GULF SHORES — A third bridge over the Intracoastal Waterway is a step closer to reality with the opening of bids by the Alabama Department of Transportation, Gulf Shores Mayor Robert Craft …
GULF SHORES — A third bridge over the Intracoastal Waterway is a step closer to reality with the opening of bids by the Alabama Department of Transportation, Gulf Shores Mayor Robert Craft said.
State officials opened bids on the project Friday, Sept. 30. Craft said some of the proposals were within budget range.
"The estimated budget range was between $48 million and $60 million," Craft said Monday, Oct 3. "The low bid was Scott Bridge Company from Opelika at $51,855,000. So, it is well within budget. The second lowest was $53.9 (million)."
The mayor said two other bids were for about $60.4 million and $67 million.
"So, the good news from this seat is that there is an underbudget bid or within budget bid to build a bridge," Craft said. "Now, will that bridge be built or not, I can't answer that. I know there are still negotiations going on between the parties, but I do believe they are in the process."
He said state officials are still looking over bids to determine if the proposals are acceptable.
"ALDOT's going to work on that and make sure a conforming bridge and then a decision will have to be made whether to issue a contract or not, but a big hurdle over and that is there is a price that is within the expected budget range," Craft said. "I can't tell you what's going to happen from there because I don't know and I'm not sure anybody outside the Governor's Office knows, but at this point in time, we've got a good bid on a good project."
Tony Harris, ALDOT spokesman, said the department is moving forward with plans for a new bridge.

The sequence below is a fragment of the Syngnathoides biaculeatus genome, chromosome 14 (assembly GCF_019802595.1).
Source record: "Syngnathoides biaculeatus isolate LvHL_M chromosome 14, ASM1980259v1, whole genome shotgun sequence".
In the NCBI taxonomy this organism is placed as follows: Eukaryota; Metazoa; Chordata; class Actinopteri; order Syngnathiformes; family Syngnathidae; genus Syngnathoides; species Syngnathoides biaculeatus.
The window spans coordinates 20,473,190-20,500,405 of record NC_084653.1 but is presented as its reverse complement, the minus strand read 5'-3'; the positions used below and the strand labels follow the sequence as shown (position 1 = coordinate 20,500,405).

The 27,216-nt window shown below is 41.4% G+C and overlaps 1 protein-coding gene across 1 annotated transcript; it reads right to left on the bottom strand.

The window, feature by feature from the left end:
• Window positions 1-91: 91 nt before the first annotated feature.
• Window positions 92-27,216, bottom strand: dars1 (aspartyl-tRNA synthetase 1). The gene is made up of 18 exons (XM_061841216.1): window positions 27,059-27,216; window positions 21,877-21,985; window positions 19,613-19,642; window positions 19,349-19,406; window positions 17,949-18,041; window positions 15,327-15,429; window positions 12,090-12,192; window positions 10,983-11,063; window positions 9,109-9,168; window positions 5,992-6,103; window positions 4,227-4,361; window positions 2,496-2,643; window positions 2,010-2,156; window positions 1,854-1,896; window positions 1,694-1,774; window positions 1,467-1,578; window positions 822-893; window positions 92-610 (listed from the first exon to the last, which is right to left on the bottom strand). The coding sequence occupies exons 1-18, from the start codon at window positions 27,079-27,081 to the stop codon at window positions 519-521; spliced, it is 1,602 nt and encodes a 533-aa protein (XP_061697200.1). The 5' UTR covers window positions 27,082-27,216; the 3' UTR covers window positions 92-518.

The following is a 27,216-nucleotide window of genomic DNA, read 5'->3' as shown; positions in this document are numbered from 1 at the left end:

"Everyone agrees traffic on Highway 59 is bad, getting worse, and hurts residents and visitors alike," Harris said. "ALDOT is proposing to build a new, free, public bridge over the Intracoastal Waterway that will relieve traffic congestion and provide an additional evacuation route. People will be able to move more quickly and safely."
Currently, two bridges carry traffic over the Intracoastal Waterway to the Alabama Gulf Coast. Alabama 59 crosses the waterway over the Dr. W.C. Holmes Bridge in Gulf Shores. That bridge carries more than 10 million vehicles a year, according to Gulf Shores traffic reports.
A toll bridge at the south end of the Baldwin Beach Express also crosses the waterway in Orange Beach.
In a previous statement, Craft said state officials rejected a proposal by toll bridge operators to not build the new bridge if the company expanded services and provided toll-free passes for residents. The mayor said the proposal would have restricted new bridges over the waterway for 50 years.
Harris said the proposal was not acceptable to ALDOT.
After years of negotiations, the foreign-owned toll bridge company refused terms that would provide reduced traffic congestion and instead demanded a 50-year ban on building any new bridge, regardless of need. The company has admitted its goal is to protect their investment. ALDOT's goal is to reduce traffic congestion, Harris said.
"Rather than the foreign toll bridge company impose restrictions for the next 50 years, we want to provide a solution that is in the best interests of Alabamians."
The new bridge would be built between the two existing structures. Gulf Shores is extending Waterway East Boulevard north of the Intracoastal to link with the planned road to the proposed bridge.
Another bridge crosses Perdido Pass in Orange Beach near the Florida state line.